As we continue to reflect on the challenges and opportunities for the church in a digital age, "customization" seems to be a very important topic. If you've discovered the wonders of Pandora (pandora.com), you know what I mean. Pandora is a customizable online radio station, free of charge, where you become your own deejay. You can select your own genre-based channels, with all kinds of sub-categories (I never knew there were so many kinds of country music!). Pandora makes suggestions of artists and songs and you rank them, thumbs up or thumbs down. Out comes your own music station with only the songs YOU like. No advertisements, just uninterrupted listening pleasure. In a word: customization. For your music.
Of course, you can subscribe to your self-chosen diet of podcasts--you get to listen to your favorite subjects (even sermons!) when you want to listen to them. You get your preachers in your way on your schedule. Do you see where I'm going with this?
As print media moves the way of the dinosaur, as we have literally hundreds of cable channels to choose from (and which we can now DVR or TiVo to watch when we want), as we create our own customized home pages on the web (have you tried iGoogle? It's a self-created page with all your favorite news and entertainment feeds)--as we can now customize our online experience to meet our personal needs, style, and whim, older options become obsolete. Remember when we all used to watch one of the three network news channels at the same hour? When we got a lot of our news from the local paper? When our main choices were "take it or leave it"? Times have radically changed.
Two critiques I'd offer at this point, one for people, one for churches. For people, I'd question the starting point of customization. As the DayTimer ad proclaims: "It's all about you!" Customization's delight is that it is indeed all about us: we get only what we want, as much as we want, when we want it. What's wrong with this picture?
For followers of Jesus Christ, the Suffering Servant of God who came to offer his life as a ransom for many, the motto is not "It's all about you." Rather, it's about dying to self in order to live. "If any wish to become my followers," says Jesus, "let them deny themselves, take up their cross daily, and follow me." He also said, "for those who want to save their life will lose it and those who lose their life for my sake and for the sake of the gospel will save it." Jesus says the way to life is not through catering to the self, but dying to the self. Try making that your website's philosophy! The goal, Christians have said for centuries, is to learn to follow Jesus and sacrifice yourself and your needs in order to love and serve God and neighbor. And for those of us bent on customizing our lives to meet our every need ("save your preferences!"), this is getting tougher. That's a thought for us as people. Now, for the church...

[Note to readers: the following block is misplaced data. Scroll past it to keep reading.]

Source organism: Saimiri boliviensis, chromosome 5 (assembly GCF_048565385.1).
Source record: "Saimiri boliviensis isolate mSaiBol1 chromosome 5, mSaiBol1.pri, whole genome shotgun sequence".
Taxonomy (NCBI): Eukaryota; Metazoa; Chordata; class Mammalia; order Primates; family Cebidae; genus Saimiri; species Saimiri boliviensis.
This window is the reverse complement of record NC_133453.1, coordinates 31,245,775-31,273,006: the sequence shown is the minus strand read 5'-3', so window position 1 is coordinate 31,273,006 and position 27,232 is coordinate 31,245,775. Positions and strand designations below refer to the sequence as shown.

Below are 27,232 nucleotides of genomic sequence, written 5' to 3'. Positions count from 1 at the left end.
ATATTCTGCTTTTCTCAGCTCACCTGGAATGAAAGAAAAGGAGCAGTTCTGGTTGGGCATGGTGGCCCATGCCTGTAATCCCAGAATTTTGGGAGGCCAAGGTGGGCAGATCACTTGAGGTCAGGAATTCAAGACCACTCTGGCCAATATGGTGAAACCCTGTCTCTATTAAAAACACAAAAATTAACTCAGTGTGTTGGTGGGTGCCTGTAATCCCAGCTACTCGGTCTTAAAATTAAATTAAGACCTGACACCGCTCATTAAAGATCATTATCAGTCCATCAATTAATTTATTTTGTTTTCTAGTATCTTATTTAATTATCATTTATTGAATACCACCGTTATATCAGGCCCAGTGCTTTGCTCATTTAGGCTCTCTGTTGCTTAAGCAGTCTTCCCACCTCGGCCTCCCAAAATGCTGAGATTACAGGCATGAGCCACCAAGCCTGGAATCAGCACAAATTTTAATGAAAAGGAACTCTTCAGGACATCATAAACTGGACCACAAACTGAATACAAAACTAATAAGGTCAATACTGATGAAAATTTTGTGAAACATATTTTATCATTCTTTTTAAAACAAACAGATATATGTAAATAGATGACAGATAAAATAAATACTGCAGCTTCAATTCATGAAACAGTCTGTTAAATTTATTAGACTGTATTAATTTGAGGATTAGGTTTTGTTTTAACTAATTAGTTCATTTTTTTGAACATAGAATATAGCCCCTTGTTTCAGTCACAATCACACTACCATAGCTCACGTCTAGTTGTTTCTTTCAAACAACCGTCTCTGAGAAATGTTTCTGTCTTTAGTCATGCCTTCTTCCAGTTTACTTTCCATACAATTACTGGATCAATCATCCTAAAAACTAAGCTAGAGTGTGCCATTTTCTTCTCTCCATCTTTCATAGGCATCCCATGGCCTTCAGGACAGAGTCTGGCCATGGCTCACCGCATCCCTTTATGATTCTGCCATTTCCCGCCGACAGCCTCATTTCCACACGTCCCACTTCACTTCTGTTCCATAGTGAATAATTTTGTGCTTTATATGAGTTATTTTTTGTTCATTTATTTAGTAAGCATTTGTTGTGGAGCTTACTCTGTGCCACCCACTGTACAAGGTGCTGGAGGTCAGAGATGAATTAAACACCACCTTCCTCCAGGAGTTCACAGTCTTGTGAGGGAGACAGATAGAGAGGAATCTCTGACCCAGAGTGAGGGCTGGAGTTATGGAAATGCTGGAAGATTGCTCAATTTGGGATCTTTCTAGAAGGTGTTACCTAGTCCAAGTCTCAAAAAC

My hope is that churches who seek to reach out to a digital generation will be, as Jesus urged, "shrewd as serpents and innocent as doves." I hope we can discover how to harness the benefits of technology while not uncritically accepting all their aspects. For many of us, our 21st century spiritual formation agenda must include a challenge to thoughtfully navigate these challenges and opportunities. Churches must strive to understand the emerging benefits and costs (not just financial!) of the internet age. And most importantly, we'll need to read between the lines to see the hidden human cost: how does even this subject of customization influence the spiritual life?
We've got our work cut out for us as church leaders: understanding and employing these emerging technologies even as we build our websites, market our ministries, and offer our programs, all the while recognizing the possible pitfalls to the inner life and the growth of genuine community--not to mention the worship and service of God.